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Has Britney Spears got it right? Yoga and Anxiety

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Everyone gets anxious. Even Britney Spears, who probably has 10 assistants at her beck and call. Stress and anxiety have reached epidemic proportions all over the world.  In the U.S., about 18 percent of adults suffer from medically diagnosed anxiety. Imagine how many others suffer in silence? Studies show about 44 percent percent of us suffer from one form of stress or another.

So it’s not just Britney. Lucky for us, she’s found a solution. A recent issue of Shape Magazine featured the star in a series of yoga postures, a practice she does for anxiety relief. While one might hesitate to take tips on balanced living from the much-gossiped about star, this time she may just have hit the hammer right on the nail.

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Yoga is indeed far more than an exercise routine, though many of us treat it this way (which is just fine since it’s great for the body and most people experience the spiritual benefits anyway, if only as a by-product of daily practice). But traditionally yoga is a very spiritual practice, bringing the mind and body into deep, delicious union.

By bringing the mind back into the present moment, yoga is an excellent remedy for anxiety, stress and depression. Anxiety happens when the mind, body and spirit are out of balance. Yoga is extremely helpful in bringing them back into sync.

Any bit of yoga helps, but certain postures are especially powerful for alleviating depression and anxiety.

Best Yoga Postures for Anxiety Relief

1. Grounding or calming postures

Meditation is excellent for grounding and calming. Try sitting in sukhasana or lotus pose and breathing deeply from the belly. (That’s the old-fashioned cross-legged meditation pose, FYI. Sitting on a pillow or two helps keep the spine aligned, which will allow you to maintain this posture a few minutes longer). Sukhasana helps to bring awareness back into the present and allows the body to calm itself.

Savasana (corpse pose aka lying down) and balasana (child’s pose) are excellent postures for producing that same meditative state of awareness, especially if you’re not comfortable sitting cross-legged for more than a few minutes as a time, which many of us aren’t. Both poses are also excellent for groundedness and humility since they help turn the mind inward, quieting the thoughts and creating peace in the silence of the moment.

2. Posture for breathing

In moments where anxiety is building to unmanageable levels, savasana (corpse pose) is excellent for calming and grounding, even if you’ve only got 10 minutes. (A wise yogi once said we should always meditate 10 minutes a day. He added that on days when you haven’t got 10 minutes to meditate, you should meditate for an hour).

Close the eyes and focus on the breath, breathing deeply into the belly. Let the body sink into the ground. Let each muscle group relax, starting with the feet and toes, moving up to the ankles, calves, knees, thighs, etc. Consciously relaxing one section at a time keeps you from falling asleep, which many do in this pose.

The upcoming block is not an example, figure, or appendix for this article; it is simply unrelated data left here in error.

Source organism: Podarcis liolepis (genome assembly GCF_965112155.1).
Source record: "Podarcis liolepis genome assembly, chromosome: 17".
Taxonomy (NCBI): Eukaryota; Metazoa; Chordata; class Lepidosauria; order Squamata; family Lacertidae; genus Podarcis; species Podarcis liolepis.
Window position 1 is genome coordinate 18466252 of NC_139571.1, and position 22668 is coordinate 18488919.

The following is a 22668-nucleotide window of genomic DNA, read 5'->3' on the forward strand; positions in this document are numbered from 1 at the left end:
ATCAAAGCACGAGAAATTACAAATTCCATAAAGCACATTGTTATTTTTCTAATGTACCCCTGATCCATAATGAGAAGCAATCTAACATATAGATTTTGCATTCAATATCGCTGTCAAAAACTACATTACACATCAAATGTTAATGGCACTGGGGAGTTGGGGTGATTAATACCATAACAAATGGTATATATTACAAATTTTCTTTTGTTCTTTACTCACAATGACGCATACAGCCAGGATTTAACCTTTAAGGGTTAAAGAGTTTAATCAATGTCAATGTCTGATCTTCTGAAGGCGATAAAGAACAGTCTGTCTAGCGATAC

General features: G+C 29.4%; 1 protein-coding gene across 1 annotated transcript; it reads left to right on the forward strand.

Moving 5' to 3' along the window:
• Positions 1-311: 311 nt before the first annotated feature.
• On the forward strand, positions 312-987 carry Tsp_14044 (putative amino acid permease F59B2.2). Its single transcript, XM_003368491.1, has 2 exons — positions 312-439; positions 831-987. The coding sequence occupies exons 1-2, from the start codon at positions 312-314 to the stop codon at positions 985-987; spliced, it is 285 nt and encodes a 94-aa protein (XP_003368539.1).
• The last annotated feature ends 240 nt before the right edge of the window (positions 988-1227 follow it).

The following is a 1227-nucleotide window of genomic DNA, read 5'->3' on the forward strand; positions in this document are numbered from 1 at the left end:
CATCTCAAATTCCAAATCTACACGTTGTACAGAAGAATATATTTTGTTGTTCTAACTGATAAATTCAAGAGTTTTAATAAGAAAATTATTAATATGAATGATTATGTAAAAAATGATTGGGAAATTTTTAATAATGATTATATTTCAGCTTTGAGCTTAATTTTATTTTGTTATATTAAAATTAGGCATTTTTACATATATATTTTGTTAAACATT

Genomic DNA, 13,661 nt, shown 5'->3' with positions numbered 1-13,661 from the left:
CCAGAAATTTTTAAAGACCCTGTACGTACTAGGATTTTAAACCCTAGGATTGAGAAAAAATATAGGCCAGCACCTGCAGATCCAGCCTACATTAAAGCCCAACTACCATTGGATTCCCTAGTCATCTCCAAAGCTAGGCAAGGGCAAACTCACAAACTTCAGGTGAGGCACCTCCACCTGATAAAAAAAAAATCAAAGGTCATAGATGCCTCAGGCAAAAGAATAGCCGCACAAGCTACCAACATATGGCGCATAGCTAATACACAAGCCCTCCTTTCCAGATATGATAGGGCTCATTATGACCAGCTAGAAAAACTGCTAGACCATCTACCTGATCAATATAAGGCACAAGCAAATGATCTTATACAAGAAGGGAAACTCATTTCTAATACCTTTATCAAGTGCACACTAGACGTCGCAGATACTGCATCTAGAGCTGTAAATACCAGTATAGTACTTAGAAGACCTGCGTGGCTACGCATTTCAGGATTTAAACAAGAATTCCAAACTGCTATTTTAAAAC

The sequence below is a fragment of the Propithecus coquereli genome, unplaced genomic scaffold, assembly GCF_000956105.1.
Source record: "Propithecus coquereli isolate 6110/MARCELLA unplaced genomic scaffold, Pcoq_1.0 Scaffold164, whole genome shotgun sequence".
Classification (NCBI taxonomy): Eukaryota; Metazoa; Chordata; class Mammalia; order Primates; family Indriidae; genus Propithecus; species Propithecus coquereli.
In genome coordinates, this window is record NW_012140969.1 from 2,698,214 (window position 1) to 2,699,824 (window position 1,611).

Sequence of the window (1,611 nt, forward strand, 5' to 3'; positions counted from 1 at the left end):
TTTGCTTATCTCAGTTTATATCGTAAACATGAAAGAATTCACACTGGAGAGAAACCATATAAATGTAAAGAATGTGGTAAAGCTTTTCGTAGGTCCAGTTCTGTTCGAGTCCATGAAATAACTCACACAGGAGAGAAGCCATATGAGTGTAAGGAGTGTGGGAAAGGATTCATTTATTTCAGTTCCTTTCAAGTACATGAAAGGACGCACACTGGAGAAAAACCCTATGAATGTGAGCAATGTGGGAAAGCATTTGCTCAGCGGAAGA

Marjariasana (cat and cow pose) is excellent when you feel yourself beginning to get stressed. It brings awareness to the breath and slows down the process of becoming anxious.

3. Postures for opening the heart

Postures that open the heart are excellent for relieving whatever pressures and anxieties are being stored there. Matsyasana (fish pose) is a good one for creating a release of energy, opening the heart, expanding the rib cage and making breathing a little easier, since it allows the lungs plenty of space to breath deeply.

Fish pose will unclog any nasty tension buried in your chest so prepared. Try sitting in child’s pose for a few minutes afterward to calm the body down after this release.

4. Inversions

Viparita kapani (legs against the wall) is wonderful since it can be done from the comfort of a big soft bed. Simply place the legs up against the wall and shimmy the body as close to the wall as possible. This posture reroutes circulation and helps with grounding the body and mind, bringing a deeper awareness of the present moment. It’s great for beginners since it doesn’t require much flexibility or strength, only mild determination. This is a great mid-day stress buster for calming the nervous system.

Salamba sarvasgasana (shoulder stand) is good for the more intermediate yogi, as it involves turning most of the body upside down – and the mind in consequence. Stress and anxiety are more a perception of danger, and bringing the mind back to the present often relieves this unnecessary tension.

Sirsasana (tripod headstand) – or any headstand really – is recommended for relieving stress in the more advanced yogi. This pose reverses the blood flow completely, improving circulation and decreasing anxiety, and it may not be as difficult as you think. An intermediate student can learn with the help of a teacher. Try starting against a wall, which feels a little safer. If that’s too difficult, the standing forward bend is also another great inversion that can be done anytime, anywhere.

Let’s applaud Britney for preaching the gospel of yoga to a wider audience. Like anything, it’s important to practice as regularly as possible, since the benefits and positive experience of yoga greatly increase over time. Check out Yoga Journal’s chart of postures for anxiety.

Our bodies have an incredible power to heal themselves, but stress and anxiety act as a big barrier to our natural ability. Slowing down the body and mind is a great way to give the body the time it needs to relax and heal itself.

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